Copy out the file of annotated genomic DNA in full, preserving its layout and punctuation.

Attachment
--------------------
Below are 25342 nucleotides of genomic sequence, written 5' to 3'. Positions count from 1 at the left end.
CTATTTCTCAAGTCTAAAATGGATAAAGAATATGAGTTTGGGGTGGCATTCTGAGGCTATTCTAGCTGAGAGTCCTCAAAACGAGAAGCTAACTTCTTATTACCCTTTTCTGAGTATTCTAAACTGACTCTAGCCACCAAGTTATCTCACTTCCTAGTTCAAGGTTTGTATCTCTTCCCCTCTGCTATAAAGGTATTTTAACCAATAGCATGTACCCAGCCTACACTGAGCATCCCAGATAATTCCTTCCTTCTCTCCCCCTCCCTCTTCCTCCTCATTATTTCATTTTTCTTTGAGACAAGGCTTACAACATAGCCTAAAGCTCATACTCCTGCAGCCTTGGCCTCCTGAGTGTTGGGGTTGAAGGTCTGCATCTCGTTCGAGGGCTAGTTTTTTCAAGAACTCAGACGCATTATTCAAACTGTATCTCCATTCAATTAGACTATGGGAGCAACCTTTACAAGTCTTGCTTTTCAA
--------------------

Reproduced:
Below are 25342 nucleotides of genomic sequence, written 5' to 3'. Positions count from 1 at the left end.
CTATTTCTCAAGTCTAAAATGGATAAAGAATATGAGTTTGGGGTGGCATTCTGAGGCTATTCTAGCTGAGAGTCCTCAAAACGAGAAGCTAACTTCTTATTACCCTTTTCTGAGTATTCTAAACTGACTCTAGCCACCAAGTTATCTCACTTCCTAGTTCAAGGTTTGTATCTCTTCCCCTCTGCTATAAAGGTATTTTAACCAATAGCATGTACCCAGCCTACACTGAGCATCCCAGATAATTCCTTCCTTCTCTCCCCCTCCCTCTTCCTCCTCATTATTTCATTTTTCTTTGAGACAAGGCTTACAACATAGCCTAAAGCTCATACTCCTGCAGCCTTGGCCTCCTGAGTGTTGGGGTTGAAGGTCTGCATCTCGTTCGAGGGCTAGTTTTTTCAAGAACTCAGACGCATTATTCAAACTGTATCTCCATTCAATTAGACTATGGGAGCAACCTTTACAAGTCTTGCTTTTCAA